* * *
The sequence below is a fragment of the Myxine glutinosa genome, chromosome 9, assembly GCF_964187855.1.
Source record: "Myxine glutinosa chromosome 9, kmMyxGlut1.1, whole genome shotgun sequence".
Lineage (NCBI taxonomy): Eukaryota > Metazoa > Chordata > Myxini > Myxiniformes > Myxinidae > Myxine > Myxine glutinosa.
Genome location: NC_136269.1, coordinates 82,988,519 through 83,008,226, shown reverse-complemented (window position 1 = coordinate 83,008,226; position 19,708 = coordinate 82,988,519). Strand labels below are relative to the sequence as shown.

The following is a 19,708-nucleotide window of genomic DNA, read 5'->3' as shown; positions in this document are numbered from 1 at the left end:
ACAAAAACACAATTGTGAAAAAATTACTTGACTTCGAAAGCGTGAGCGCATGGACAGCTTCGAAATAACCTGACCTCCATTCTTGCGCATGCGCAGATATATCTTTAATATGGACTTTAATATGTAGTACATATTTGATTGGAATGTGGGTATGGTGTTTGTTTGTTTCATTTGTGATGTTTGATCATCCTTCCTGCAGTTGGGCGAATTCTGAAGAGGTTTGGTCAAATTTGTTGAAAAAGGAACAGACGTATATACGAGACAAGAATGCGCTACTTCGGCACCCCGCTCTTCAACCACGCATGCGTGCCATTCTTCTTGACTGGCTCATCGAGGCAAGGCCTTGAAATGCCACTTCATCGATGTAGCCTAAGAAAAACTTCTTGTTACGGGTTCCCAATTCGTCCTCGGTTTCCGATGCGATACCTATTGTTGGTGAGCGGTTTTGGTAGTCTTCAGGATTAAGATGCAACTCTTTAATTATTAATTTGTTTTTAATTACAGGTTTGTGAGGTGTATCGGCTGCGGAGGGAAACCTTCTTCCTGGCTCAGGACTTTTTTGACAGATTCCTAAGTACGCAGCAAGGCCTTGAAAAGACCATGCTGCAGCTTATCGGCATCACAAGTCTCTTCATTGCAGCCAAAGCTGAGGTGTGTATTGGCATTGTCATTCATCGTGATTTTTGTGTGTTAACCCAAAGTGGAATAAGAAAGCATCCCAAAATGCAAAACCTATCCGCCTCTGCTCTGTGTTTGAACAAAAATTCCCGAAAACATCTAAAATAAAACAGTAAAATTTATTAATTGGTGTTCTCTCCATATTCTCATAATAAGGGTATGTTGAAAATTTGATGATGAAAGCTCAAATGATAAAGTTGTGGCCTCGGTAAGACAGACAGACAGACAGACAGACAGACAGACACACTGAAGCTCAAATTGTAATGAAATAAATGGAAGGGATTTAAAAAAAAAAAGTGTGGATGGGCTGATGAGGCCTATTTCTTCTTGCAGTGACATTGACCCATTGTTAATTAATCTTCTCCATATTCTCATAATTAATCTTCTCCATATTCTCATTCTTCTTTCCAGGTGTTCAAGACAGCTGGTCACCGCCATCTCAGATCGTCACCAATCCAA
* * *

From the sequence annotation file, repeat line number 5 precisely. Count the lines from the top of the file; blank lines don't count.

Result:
The following is a 19,708-nucleotide window of genomic DNA, read 5'->3' as shown; positions in this document are numbered from 1 at the left end: